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The Cold War and American Society

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1 The Cold War and American Society
How did the Cold War change Americans’ lives? Chapter Intro 3

2 Big Ideas Struggles for Rights In the early part of the Cold War, the fear of communism led to a hunt for spies and to intolerance and suspicion of people with radical ideas in the United States. Section 3-Main Idea

3 A New Scare Public accusations and trials followed in the wake of fears of communism and spies. Section 3

4 A New Scare (cont.) The Red Scare began in September 1945 when Igor Gouzenko revealed a massive effort by the Soviet Union to infiltrate organizations and government agencies in Canada and the United States, with the goal of obtaining information about the atomic bomb. However, the search for spies escalated into a general fear of Communist subversion. Section 3

5 A New Scare (cont.) Soviet quick development of atomic bomb in 1949 shocks most Americans. Project Verona would later confirmed extensive Soviet spying and an ongoing effort to steal nuclear weapons. The FBI arrested Julius and Ethel Rosenberg and Ethel Rosenberg and charged them with heading a Soviet spy ring. They were executed for espionage in 1953. Section 3

6 A New Scare (cont.) In early 1947, the president established a loyalty review program, to screen federal employees. Instead of calming public suspicion, the program seemed to confirm fears that Communists had infiltrated the government. FBI director J. Edgar Hoover urged the House Un-American Activities Committee (HUAC) to hold public hearings on Communist subversion. Section 3

7 A New Scare (cont.) One of HUAC’s first hearings in 1947 focused on the film industry as a powerful cultural force that Communists might manipulate to spread their ideas and influence. In 1950 a pamphlet called Red Channels was published, listing 151 blacklisted actors, directors, broadcasters, and screenwriters. These filmmakers were then unable to get work. Section 3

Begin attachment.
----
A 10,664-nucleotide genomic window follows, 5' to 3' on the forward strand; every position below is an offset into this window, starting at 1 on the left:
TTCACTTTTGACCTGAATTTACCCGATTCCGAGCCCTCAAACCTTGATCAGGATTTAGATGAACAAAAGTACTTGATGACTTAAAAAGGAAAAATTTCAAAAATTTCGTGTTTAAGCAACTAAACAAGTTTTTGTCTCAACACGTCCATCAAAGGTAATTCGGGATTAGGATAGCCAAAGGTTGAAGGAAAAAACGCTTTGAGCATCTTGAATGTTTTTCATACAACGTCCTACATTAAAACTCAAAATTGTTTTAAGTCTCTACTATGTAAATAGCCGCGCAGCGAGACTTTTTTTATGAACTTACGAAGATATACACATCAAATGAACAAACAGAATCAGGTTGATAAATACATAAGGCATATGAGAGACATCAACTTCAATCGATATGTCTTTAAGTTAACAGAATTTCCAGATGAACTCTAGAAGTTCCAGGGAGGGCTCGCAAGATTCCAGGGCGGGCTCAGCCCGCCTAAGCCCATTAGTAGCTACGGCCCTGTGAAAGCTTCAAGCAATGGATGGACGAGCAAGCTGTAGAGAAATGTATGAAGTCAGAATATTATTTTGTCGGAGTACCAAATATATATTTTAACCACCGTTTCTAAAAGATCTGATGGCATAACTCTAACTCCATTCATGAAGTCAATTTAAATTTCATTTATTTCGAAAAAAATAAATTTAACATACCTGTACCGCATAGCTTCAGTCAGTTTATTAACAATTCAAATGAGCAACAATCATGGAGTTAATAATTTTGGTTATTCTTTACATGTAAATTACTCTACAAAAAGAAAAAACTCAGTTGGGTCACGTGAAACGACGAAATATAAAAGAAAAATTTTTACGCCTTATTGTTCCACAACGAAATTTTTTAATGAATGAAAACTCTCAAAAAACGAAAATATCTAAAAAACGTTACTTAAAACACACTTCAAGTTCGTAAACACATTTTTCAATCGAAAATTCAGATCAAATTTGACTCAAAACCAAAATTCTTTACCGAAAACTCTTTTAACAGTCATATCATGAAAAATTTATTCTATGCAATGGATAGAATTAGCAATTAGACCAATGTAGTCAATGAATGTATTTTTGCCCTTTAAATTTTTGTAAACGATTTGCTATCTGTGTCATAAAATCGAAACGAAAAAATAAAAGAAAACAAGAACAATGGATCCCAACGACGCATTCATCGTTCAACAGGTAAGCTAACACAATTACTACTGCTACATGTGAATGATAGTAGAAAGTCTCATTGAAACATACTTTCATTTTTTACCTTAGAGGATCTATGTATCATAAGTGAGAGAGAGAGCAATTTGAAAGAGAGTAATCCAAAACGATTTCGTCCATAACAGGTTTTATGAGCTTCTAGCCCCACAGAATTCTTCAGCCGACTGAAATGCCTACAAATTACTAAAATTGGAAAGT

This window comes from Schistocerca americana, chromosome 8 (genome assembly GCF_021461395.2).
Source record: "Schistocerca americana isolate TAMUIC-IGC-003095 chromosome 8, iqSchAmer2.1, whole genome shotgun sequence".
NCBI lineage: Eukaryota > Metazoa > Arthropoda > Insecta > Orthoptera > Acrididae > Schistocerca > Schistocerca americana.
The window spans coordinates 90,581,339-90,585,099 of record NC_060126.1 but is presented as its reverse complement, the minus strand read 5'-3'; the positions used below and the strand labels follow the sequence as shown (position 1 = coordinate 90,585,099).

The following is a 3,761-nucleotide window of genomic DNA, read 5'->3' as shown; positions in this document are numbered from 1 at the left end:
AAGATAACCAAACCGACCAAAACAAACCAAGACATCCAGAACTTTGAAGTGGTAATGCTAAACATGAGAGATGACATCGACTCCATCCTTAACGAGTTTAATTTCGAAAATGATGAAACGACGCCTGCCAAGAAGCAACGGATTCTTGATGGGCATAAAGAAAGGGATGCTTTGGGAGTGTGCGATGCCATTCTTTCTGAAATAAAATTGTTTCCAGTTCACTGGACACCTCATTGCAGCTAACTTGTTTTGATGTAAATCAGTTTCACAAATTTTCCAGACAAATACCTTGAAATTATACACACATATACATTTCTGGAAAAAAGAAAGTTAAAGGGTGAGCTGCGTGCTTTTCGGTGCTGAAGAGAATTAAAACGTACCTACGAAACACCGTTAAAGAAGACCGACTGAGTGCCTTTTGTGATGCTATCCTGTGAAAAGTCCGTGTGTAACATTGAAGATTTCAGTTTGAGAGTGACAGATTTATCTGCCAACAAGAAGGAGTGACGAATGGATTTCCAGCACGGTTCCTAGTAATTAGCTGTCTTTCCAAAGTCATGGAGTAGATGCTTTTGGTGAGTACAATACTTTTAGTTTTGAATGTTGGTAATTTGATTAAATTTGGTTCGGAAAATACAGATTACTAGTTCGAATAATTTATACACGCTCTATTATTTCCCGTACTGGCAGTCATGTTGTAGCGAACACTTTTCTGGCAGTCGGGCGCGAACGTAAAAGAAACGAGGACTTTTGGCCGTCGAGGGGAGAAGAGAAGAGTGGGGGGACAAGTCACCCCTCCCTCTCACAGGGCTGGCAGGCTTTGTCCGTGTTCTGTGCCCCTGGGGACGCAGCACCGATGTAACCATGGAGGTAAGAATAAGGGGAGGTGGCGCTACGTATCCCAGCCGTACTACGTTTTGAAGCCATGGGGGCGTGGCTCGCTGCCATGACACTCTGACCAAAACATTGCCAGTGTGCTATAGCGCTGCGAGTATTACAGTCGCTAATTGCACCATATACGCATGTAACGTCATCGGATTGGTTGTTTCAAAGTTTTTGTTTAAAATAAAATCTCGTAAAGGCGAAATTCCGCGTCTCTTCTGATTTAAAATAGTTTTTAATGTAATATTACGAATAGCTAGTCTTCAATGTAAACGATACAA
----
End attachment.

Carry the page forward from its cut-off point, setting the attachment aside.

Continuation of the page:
8 A New Scare (cont.) Following the federal government’s example, many state and local governments, universities, businesses, unions, churches, and private organizations began their own efforts to find Communists. Section 3

9 McCarthyism Senator Joseph R. McCarthy used the fear of communism to increase his own power and destroy the reputations of many people. Section 3

10 McCarthyism (cont.) Senator Joseph R. McCarthy proclaimed that 205 men in the State Department were proclaimed Communists. He distributed a booklet called “The Party of Betrayal,” which accused Democratic party leaders of corruption and of protecting Communists. Section 3

11 McCarthyism (cont.) After Republicans won control of Congress in 1952, McCarthy became chairman of the Senate subcommittee on investigations. McCarthy turned the investigation into a public witch hunt—his tactics became known as McCarthyism. Section 3

12 McCarthyism (cont.) After six weeks of televised hearings, Joseph Welch, the army’s lawyer, confronted McCarthy about his cruel treatment of people during the trials. Later that year, the Senate passed a vote of censure against McCarthy. He remained in the Senate, but lost all influence. Section 3

13 This slide is intentionally blank.
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